Re:Think for yourself, don't let the TV do it (4, Interesting)

iminplaya (723125) | more than 6 years ago | (#21967718)

The only candidate who has a grasp of economics....

No, He's not the only one [counterpunch.org] , by a long shot. And as for your other points, Kucinich has him beat, also. He was the ONLY candidate there to vote against the patriot act both times. Paul abstained from one. Obama voted for the other. And the rest? There they were, voting for almost everything the president wanted. Not to worry. Neither Paul nor Kucinich have a snowball's chance. The well oiled machine shall thunder on, and we'll get four more years of Nixon/Agnew.

Re:Think for yourself, don't let the TV do it (1)

navygeek (1044768) | more than 6 years ago | (#21967796)

The only major candidate who wants to immediately withdraw from Iraq...

This alone proves he's a fucking moron and shouldn't win.

Eventual withdrawal from Iraq = good thing
Immediate withdrawal from Iraq, causing complete collapse of what little stability is there now = bad thing

Re:Think for yourself, don't let the TV do it (1)

An Onerous Coward (222037) | more than 6 years ago | (#21968346)

I don't believe we have ever been a force for stability in Iraq.

Also, show me the candidate who doesn't believe in the "eventual" withdraw from Iraq? Well, McCain said he wouldn't mind a permanent troop presence in Iraq, much as we have in Germany or South Korea. But they'd be there as a hammer to wield against Iran, not to promote internal stability.

The point is, everyone (excluding a few neocons who seem to think we have a holy mandate to occupy every country everywhere until the end of time) claims that, if the country ever becomes able to "govern itself", we should massively draw down our presence in Iraq. But I don't believe we should wait nearly that long, and I think our presence in Iraq promotes violence and makes the Shia-run central government unwilling to make the compromises necessary to get the Sunnis involved in the political process.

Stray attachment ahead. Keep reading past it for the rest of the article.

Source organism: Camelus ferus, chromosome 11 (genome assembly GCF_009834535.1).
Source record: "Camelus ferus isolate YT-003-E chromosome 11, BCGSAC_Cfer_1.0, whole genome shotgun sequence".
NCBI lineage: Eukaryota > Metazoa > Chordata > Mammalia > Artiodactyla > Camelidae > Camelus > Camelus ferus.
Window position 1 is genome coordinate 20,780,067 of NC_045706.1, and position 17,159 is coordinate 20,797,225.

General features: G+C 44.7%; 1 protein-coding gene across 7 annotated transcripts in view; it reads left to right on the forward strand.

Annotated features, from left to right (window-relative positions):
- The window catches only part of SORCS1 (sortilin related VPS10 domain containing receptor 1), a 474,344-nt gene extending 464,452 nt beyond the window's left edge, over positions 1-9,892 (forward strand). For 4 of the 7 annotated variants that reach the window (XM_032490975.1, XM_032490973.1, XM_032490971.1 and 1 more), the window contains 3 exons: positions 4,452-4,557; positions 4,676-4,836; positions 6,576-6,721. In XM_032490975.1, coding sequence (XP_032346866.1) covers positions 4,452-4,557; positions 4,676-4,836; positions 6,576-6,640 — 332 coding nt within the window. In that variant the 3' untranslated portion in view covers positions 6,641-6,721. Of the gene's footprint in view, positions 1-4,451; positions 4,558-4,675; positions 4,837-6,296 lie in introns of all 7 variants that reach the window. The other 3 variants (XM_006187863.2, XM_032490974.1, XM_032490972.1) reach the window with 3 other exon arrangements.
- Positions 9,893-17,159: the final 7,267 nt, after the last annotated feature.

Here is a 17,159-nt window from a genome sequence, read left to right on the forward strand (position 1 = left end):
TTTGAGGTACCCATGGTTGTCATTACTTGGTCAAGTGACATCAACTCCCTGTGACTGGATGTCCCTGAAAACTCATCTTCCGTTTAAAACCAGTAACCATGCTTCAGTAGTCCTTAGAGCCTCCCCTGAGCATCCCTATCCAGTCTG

If you decide to respond, please start off with a definition of "eventual".

Re:Think for yourself, don't let the TV do it (1)

gebbeth (720597) | more than 6 years ago | (#21968396)

We invaded a sovereign nation in a war that has lasted longer than WWII. We went in there to depose Sadam Hussein and to make sure he had no WMD's. We have succeeded on both counts...WE WON the war. Its time to come home. We did not go to Iraq to combat terror. Sadam's regime was actually anti-terror because terrorists would have been a rogue element in his society that would have undermined his authority which was absolute. I am not saying the man was a nice guy, but he wasn't a terrorist. We went into and now occupy Iraq and terrorism has been pervasive as long as we have been in there. We are occupying a country. Would you be upset if China had troops all over America (don't just dismiss it as impossible...actually imagine it!)? I would certainly be upset if there were Chinese or German or any other nation's troops stationed in America for our supposed good. These people are upset that we are in their country and that we have been in interfering in their countries for the last sixty years. Our CIA has meddled and disrupted governments and caused revolutions and generally destabilized the whole region all without the general consent of the US populace. Some of these facts are verifiable from documents which have been declassified. One such event is in the 50's when we took the leader of Iran who was secular and pro-west and caused a revolution against him. In his place the west had installed a military dictator. People don't forget this sort of thing! We need to get out of Iraq because it was a mistake to go there, it costs us BILLIONS of dollars which we are getting from China and Japan in the form of loans and because we really aren't doing any good there. Our economy is literally being stretched to its limits (have you noticed the weak dollar of late?) over this war. We just can't afford it. Do some research on our financial system and the foundation of the Federal Reserve. You will find out just how our monetary system works and why its causing the country's economy to collapse.